Former GOP presidential contender Ben Carson offered a lukewarm defense of Donald Trump's many controversies on Thursday, telling the hosts of ABC's "The View" that "we have to work with what we have, not necessarily what we ideally would want" and that Trump's bombast is intended for political gain.
He also declined to refute charges from the hosts of the show that Trump is a liar, saying only, "tell me a politician who doesn't tell lies?"
Carson, who endorsed Trump after dropping out of the presidential race earlier this month, was pressed on how he'd react if Trump described his own wife with some of his more incendiary comments on immigrants. Carson said that "when you're very nice, respectful…it gets you where it got me, nowhere."
"My point is he and some of the other politicians, they do what people want. They say what people want to hear," he added.
When host Whoopi Goldberg interjected, declaring "that's how Hitler got in," Carson again defended Trump: "It's an important voice and it needs to be out there."
"But what we have to do is recognize we have to work with what we have, not necessarily what we ideally would want," he said, adding that "we the people are largely responsible" and arguing Americans must "stand up for what we believe…because the politicians will respond to that."
The combative interview, in which the show's hosts repeatedly called Trump a "liar," a "racist" and compared him to Hitler, incensed the GOP frontrunner, sending him to Twitter to express his disgust.
Carson's tepid defense of Trump's rhetoric comes as the GOP frontrunner is again making headlines for controversial remarks, this time about opponent Ted Cruz's wife. Trump threatened to "spill the beans" on Heidi Cruz in a tweet this week in response to a web ad from an anti-Trump super PAC that featured a racy picture of Trump's wife Melania taken from a G.Q. photo shoot. On Wednesday, Trump retweeted a meme created by a supporter that featured an unflattering photo of Heidi juxtaposed with a sleek, airbrushed photo of Melania.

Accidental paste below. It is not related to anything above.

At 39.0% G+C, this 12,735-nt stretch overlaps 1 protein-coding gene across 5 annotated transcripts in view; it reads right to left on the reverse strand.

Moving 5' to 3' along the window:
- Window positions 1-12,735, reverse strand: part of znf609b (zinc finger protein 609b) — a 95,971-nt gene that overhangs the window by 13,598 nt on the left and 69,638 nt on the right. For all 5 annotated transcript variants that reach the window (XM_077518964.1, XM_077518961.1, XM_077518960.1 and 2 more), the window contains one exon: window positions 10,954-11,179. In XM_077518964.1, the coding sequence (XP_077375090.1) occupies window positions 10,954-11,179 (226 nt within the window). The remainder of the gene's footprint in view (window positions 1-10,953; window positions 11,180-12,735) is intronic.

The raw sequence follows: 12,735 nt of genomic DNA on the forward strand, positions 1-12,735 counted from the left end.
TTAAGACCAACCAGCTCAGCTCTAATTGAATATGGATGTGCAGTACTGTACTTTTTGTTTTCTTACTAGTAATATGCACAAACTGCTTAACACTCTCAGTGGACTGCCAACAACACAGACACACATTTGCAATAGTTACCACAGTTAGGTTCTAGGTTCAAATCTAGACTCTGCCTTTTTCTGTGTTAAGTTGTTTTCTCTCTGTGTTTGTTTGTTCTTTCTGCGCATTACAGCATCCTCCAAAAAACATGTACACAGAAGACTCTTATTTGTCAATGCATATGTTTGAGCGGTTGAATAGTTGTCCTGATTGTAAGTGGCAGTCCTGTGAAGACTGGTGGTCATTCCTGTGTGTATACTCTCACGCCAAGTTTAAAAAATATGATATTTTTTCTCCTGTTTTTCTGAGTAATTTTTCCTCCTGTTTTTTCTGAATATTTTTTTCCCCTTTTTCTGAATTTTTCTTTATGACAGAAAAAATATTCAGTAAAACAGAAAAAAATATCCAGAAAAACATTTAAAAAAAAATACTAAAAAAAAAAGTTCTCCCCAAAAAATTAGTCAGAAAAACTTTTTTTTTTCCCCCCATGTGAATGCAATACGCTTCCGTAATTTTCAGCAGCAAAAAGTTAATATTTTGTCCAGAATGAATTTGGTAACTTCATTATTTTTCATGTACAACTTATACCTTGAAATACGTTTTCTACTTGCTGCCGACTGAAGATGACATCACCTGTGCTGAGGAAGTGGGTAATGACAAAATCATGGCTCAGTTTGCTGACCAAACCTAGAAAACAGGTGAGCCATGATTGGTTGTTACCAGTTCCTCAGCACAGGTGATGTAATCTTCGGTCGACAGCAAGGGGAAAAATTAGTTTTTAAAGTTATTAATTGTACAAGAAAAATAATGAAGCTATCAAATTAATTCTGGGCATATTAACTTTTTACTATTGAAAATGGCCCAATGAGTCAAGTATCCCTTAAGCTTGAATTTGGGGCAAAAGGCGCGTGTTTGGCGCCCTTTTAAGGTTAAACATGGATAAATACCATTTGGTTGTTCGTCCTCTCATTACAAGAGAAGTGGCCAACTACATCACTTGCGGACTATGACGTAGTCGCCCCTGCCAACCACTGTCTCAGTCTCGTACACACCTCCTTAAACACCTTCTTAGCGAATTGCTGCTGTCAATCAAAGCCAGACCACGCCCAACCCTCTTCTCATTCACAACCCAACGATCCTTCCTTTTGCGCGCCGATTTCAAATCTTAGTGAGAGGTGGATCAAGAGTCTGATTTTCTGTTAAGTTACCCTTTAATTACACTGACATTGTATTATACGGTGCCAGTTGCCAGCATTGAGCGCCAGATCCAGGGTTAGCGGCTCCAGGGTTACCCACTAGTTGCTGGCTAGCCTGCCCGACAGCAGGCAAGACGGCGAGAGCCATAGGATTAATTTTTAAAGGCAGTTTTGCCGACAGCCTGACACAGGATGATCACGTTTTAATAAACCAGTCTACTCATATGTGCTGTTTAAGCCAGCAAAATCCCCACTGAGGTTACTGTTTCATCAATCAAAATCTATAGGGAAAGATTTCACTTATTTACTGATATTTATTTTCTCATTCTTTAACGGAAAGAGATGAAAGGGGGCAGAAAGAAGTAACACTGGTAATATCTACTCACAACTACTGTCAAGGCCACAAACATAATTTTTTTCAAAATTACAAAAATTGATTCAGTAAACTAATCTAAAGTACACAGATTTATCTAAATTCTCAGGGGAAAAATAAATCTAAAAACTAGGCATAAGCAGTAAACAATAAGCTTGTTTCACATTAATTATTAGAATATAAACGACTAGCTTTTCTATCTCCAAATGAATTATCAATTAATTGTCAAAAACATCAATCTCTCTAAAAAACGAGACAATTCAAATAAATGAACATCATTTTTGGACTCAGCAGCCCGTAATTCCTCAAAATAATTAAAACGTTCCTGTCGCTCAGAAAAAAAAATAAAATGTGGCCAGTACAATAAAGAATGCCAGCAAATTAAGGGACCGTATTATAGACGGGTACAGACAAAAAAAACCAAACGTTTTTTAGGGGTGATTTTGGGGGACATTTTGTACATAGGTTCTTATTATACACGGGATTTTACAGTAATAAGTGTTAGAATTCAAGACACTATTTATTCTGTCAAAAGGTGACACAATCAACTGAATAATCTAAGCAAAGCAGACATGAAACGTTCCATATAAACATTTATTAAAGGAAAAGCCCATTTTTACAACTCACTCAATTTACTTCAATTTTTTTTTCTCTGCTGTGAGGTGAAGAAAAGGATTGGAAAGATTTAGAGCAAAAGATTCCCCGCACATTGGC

Carson distanced himself from the spat, telling the hosts of "The View" that "I don't condone any of that from anybody," and insisted his endorsement of the candidate was "not an endorsement of anything that anybody has said or done throughout their lives."
"The reason, again, that I'm endorsing him is because I recognize that we are heading down the exact same path that we have been on all along," he said.
Last week, however, Carson seemed to acknowledge another reason for endorsing Trump — he said the GOP frontrunner had promised him a role in his administration, "certainly in an advisory capacity," something that's prohibited by federal law. But on "The View," Carson walked that back, saying "nothing was promised, nor would I accept anything."